F1 unveils first global marketing campaign

With the new Formula One season starting next weekend, the racing brand is hoping to shift brand perceptions and build a new identity centred around its fans.

As it gears up for the 2018 Grand Prix season opener on 25 March, Formula One has launched its first ever global marketing campaign with the aim of challenging the sport’s perceptions by showing “what F1 really feels like” through the eyes of its fans.

The multi-platform campaign, created by Wieden+Kennedy London, kicks off in Melbourne on 16 March with new imagery and a new tagline: ‘Engineered Insanity’.

With a big outdoor push – including in-airport and in-city posters and hand-painted murals – the campaign will roll out across key Grand Prix destinations in China, France, Germany and the USA as the season unfolds.

It will also run on a number of digital and social platforms, with Formula One releasing a 60-second film featuring six superfans across its own social channels today. It hopes the film will “shine a spotlight on the innovation, endurance and elemental nature of the sport” by putting fans at the “visceral heart of the action” – i.e. what it’s like to be behind the wheel.

“If we think about the audience we want to reach, and getting to a new audience, it’s about creating content that’s going to resonate and engage with them on their level,” Formula One’s marketing director, Ellie Norman, tells Marketing Week.

“So there will be lots of animated gifs, short video formats that we’ll be pushing out to give people a feel for the campaign, and then they can hopefully discover the longer format on our pages and social channels or website.”

In the short-term, Formula One will be tracking engagement, video views, reach and re-sharing. Longer term, Norman says that will be measured against its core brand statements: increase interest, better knowledge and deeper engagement with F1 as a sport.

It fits in with Formula One’s long-term strategy to shift brand perception and build a new identity centred around its fans.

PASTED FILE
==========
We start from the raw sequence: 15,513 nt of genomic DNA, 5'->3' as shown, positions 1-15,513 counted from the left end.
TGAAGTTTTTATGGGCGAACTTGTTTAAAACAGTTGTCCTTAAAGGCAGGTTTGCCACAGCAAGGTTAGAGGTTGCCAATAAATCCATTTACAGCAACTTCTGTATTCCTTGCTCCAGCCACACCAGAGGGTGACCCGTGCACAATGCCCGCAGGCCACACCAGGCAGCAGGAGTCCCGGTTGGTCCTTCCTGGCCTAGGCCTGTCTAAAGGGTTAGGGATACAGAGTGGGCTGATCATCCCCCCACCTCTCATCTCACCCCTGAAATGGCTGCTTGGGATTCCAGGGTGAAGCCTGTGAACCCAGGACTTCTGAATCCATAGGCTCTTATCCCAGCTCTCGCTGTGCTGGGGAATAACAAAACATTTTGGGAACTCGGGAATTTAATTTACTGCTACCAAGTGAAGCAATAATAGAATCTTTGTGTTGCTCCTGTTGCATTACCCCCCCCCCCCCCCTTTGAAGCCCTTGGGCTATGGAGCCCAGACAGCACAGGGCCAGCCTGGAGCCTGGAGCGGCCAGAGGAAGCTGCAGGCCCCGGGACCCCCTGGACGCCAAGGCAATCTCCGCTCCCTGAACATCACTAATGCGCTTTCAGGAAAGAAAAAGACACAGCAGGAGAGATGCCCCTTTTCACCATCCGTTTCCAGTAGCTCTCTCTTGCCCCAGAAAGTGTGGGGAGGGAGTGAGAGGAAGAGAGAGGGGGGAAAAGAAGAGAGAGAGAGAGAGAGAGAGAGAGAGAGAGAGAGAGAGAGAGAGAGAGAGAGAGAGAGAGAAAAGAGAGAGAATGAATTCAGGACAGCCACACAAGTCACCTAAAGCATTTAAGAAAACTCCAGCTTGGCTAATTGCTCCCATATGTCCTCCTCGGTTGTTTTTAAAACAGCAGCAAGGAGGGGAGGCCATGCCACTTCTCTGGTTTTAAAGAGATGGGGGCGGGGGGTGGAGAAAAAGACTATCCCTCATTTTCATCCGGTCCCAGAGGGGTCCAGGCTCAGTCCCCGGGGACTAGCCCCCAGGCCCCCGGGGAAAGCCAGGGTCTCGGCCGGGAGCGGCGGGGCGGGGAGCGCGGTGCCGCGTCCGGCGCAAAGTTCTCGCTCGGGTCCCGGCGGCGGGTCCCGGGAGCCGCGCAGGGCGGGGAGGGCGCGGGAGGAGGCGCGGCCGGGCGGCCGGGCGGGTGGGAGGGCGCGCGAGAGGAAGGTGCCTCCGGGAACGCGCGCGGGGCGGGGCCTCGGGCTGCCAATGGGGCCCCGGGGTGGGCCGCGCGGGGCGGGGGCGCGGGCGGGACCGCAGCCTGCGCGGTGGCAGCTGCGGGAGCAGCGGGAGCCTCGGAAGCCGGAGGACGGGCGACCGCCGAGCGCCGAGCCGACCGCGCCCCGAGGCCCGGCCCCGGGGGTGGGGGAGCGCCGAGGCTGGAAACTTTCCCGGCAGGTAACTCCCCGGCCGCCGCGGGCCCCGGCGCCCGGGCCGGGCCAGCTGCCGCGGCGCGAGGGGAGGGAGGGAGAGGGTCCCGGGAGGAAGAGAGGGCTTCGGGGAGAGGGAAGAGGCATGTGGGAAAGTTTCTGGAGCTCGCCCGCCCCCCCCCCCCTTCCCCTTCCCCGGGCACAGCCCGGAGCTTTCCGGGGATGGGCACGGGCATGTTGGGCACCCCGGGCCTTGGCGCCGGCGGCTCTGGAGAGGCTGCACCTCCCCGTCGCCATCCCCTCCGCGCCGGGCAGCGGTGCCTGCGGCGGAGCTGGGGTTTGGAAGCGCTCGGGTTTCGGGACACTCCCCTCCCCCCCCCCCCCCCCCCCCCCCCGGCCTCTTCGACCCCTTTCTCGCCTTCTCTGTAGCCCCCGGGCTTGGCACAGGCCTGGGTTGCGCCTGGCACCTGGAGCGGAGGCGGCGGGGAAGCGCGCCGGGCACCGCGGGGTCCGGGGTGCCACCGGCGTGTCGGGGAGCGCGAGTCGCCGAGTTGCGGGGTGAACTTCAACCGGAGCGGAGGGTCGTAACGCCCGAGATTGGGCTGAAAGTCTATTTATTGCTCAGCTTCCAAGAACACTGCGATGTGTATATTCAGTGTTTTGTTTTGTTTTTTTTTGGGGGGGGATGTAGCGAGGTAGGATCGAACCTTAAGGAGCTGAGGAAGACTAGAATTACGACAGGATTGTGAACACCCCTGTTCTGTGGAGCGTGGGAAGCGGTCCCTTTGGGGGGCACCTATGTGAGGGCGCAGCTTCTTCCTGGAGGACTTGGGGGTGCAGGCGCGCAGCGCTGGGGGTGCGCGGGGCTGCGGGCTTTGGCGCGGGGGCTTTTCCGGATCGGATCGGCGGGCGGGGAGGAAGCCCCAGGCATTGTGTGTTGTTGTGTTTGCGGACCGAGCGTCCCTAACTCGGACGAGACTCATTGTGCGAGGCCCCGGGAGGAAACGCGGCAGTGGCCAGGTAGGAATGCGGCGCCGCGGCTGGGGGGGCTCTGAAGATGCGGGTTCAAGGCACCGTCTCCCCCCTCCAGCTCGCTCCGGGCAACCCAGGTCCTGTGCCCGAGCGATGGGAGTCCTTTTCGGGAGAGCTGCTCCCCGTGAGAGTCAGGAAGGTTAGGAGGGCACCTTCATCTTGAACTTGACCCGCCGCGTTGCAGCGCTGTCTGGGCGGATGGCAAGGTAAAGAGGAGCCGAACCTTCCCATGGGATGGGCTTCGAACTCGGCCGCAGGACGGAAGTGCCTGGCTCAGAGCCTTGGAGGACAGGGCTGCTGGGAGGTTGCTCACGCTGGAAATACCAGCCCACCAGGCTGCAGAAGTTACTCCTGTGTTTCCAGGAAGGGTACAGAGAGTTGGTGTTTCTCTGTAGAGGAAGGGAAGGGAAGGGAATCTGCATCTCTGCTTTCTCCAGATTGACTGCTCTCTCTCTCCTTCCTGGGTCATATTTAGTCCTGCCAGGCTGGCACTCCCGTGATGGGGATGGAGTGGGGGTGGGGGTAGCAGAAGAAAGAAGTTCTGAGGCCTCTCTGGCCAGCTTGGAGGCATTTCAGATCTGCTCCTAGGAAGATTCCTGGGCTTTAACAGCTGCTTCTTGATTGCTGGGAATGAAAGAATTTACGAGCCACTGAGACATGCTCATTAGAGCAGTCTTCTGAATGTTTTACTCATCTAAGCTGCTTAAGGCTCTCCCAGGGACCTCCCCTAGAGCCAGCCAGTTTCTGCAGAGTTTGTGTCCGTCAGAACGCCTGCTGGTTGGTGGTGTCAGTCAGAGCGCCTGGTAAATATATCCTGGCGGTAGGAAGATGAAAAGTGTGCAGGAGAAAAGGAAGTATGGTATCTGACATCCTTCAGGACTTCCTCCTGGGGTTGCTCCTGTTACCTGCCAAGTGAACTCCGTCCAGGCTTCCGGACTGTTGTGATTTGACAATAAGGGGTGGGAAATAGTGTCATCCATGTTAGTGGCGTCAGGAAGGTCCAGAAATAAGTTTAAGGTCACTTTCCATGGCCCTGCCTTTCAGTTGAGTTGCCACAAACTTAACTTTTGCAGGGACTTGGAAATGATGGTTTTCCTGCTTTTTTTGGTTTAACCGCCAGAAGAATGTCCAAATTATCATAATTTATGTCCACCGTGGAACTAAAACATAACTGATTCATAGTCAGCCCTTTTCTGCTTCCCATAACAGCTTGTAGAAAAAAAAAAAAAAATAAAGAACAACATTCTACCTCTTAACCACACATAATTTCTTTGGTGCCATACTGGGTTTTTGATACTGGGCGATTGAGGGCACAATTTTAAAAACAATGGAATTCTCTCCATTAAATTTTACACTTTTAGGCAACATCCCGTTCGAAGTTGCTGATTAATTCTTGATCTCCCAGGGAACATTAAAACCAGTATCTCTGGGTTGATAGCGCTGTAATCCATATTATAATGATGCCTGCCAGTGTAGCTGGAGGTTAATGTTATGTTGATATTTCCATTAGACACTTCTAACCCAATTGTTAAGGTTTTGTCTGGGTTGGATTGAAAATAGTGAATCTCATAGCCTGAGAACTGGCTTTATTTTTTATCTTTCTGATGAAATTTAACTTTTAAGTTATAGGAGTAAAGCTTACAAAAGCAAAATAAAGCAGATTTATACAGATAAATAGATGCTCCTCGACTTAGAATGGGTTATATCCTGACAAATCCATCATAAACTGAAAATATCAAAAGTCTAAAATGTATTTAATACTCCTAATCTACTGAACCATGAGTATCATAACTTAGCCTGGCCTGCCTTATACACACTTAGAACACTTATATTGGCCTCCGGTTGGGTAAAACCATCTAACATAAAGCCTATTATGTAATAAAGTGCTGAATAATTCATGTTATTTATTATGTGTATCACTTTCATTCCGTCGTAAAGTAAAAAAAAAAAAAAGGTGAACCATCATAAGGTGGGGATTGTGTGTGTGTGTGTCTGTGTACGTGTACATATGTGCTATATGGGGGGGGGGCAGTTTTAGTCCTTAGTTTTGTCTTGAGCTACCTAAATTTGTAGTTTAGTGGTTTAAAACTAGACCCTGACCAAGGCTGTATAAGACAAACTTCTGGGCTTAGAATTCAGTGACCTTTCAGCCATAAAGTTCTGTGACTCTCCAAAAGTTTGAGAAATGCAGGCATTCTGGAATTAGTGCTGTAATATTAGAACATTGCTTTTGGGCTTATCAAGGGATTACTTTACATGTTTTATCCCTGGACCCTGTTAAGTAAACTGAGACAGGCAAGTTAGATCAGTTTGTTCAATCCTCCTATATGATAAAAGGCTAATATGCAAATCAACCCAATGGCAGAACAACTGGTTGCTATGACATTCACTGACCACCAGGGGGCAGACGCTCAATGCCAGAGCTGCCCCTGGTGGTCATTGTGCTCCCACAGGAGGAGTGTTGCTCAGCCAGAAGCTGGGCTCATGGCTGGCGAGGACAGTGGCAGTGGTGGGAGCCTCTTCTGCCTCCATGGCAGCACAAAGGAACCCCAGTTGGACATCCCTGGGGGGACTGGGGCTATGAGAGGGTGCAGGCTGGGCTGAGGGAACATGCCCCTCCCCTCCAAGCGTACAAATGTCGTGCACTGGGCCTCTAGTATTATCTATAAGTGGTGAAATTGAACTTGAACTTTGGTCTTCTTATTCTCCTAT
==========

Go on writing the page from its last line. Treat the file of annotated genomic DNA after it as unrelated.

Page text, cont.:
Speaking to Marketing Week at Mobile World Congress last month, Norman said: “Previously, we definitely had a logo but we didn’t have an identity. What we did have was a series of perceptions that we are working hard to change.

“For us this is a real step-change from the sport as it was in the past, which fans definitely felt wasn’t there to serve them. Every decision we are making is about how it serves the fan, so if it doesn’t serve the fan, it doesn’t serve Formula One.”

Last month Formula One announced its biggest investment in digital to date with the launch of F1 TV, an over-the-top live subscription service that will allow fans to watch ad-free live streams of each race, while on-board cameras will show live content from the driver’s point of view.

Over the next year, Formula One also plans on creating further fan-centred activations at the races, at fan festivals and across its social platforms.

Source: marketingweek.com; 16 Mar 2018

Google introduces AdSense Auto Ads

Google is bringing more AI into its ad business with the introduction of a new ad unit for AdSense. The new release aims to use the power of machine learning to try and optimise ad placement.

The new Auto Ads uses machine learning to “read” webpages and work out what the most appropriate places to put ads might be, and how many ads should be run. Publishers can activate the feature by adding a single line of code to their pages.

The service first appeared in a quiet, limited beta in in the second quarter of 2017. Google claims that publishers taking part in the beta saw an average revenue lift of 10%, and revenue increases ranging from 5% to 15%.


AdSense is already a fairly automated service, but so far it has been up to web publishers where they want ads to be placed. Google has then selected the ads based on analysis of the page that matches the content to relevant ads.

The service is incredibly important to Google’s parent Alphabet, accounting for a whopping $27 billion of its $32 billion ad revenue in Q4 2017.

Auto Ads takes the responsibility for ad placement away from web publishers. Google claims that the service will only show ads when they are likely to perform well and provide a good user experience. The use of AI to work out where to place ads based on how they are likely to perform is an interesting development.

AI will also estimate how many ads should be on your page to increase revenue. Whether this leads to web publishers logging on to site to find it filled with ads. This post seems to indicate to that some beta testers were not exactly elated at the number of ads that appeared on their sites. It will be interesting to see if the AI can balance revenue with user experience.

Source: marketingtechnews.net; 22 Feb 2018

Microsoft launches Custom Vision and Bing Entity Search

A series of AI offerings from Microsoft target advertisers beginning digital transformations

Microsoft launches Custom Vision and Bing Entity Search

With Amazon, Google, and IBM as competitors in cloud computing, big data, and artificial intelligence (AI), Microsoft is moving to triple down on what it sees as its strengths.

The company has announced advances in several tools that fall under a ‘Cognitive Services’ rubric, including Custom Vision Service, the Face API, and Bing Entity Search.

In a company blog post, Joseph Sirosh, corporate VP of AI at Microsoft, said that Cognitive Services are defined as “a collection of cloud-hosted APIs that let developers easily add AI capabilities for vision, speech, language, knowledge and search into applications, across devices and platforms such as iOS, Android and Windows.”